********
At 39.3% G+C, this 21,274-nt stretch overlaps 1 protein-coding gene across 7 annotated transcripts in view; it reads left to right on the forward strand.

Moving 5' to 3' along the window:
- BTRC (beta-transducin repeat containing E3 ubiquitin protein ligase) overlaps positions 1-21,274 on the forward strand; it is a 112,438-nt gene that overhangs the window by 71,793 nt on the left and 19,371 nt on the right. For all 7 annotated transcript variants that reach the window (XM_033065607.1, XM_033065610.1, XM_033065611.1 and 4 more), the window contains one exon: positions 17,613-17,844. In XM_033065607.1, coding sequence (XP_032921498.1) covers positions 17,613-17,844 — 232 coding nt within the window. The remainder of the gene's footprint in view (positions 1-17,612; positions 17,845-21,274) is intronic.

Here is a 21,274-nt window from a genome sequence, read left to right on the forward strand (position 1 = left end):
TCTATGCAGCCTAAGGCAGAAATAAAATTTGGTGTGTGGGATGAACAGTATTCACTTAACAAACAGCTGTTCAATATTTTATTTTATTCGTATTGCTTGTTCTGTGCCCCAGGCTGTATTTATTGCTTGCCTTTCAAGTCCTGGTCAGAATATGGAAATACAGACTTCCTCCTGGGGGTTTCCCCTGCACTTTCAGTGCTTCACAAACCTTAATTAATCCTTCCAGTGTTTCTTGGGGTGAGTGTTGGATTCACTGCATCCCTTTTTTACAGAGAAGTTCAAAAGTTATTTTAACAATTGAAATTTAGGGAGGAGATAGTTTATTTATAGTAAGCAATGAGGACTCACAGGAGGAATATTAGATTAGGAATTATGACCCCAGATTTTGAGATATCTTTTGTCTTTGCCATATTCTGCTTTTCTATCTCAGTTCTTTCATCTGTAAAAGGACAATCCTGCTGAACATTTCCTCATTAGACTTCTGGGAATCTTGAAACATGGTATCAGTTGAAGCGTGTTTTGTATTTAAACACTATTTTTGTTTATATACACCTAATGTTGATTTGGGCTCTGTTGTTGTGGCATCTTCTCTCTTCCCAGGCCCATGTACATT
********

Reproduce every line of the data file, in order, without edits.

At 39.3% G+C, this 21,274-nt stretch overlaps 1 protein-coding gene across 7 annotated transcripts in view; it reads left to right on the forward strand.

Moving 5' to 3' along the window:
- BTRC (beta-transducin repeat containing E3 ubiquitin protein ligase) overlaps positions 1-21,274 on the forward strand; it is a 112,438-nt gene that overhangs the window by 71,793 nt on the left and 19,371 nt on the right. For all 7 annotated transcript variants that reach the window (XM_033065607.1, XM_033065610.1, XM_033065611.1 and 4 more), the window contains one exon: positions 17,613-17,844. In XM_033065607.1, coding sequence (XP_032921498.1) covers positions 17,613-17,844 — 232 coding nt within the window. The remainder of the gene's footprint in view (positions 1-17,612; positions 17,845-21,274) is intronic.

Here is a 21,274-nt window from a genome sequence, read left to right on the forward strand (position 1 = left end):
TCTATGCAGCCTAAGGCAGAAATAAAATTTGGTGTGTGGGATGAACAGTATTCACTTAACAAACAGCTGTTCAATATTTTATTTTATTCGTATTGCTTGTTCTGTGCCCCAGGCTGTATTTATTGCTTGCCTTTCAAGTCCTGGTCAGAATATGGAAATACAGACTTCCTCCTGGGGGTTTCCCCTGCACTTTCAGTGCTTCACAAACCTTAATTAATCCTTCCAGTGTTTCTTGGGGTGAGTGTTGGATTCACTGCATCCCTTTTTTACAGAGAAGTTCAAAAGTTATTTTAACAATTGAAATTTAGGGAGGAGATAGTTTATTTATAGTAAGCAATGAGGACTCACAGGAGGAATATTAGATTAGGAATTATGACCCCAGATTTTGAGATATCTTTTGTCTTTGCCATATTCTGCTTTTCTATCTCAGTTCTTTCATCTGTAAAAGGACAATCCTGCTGAACATTTCCTCATTAGACTTCTGGGAATCTTGAAACATGGTATCAGTTGAAGCGTGTTTTGTATTTAAACACTATTTTTGTTTATATACACCTAATGTTGATTTGGGCTCTGTTGTTGTGGCATCTTCTCTCTTCCCAGGCCCATGTACATT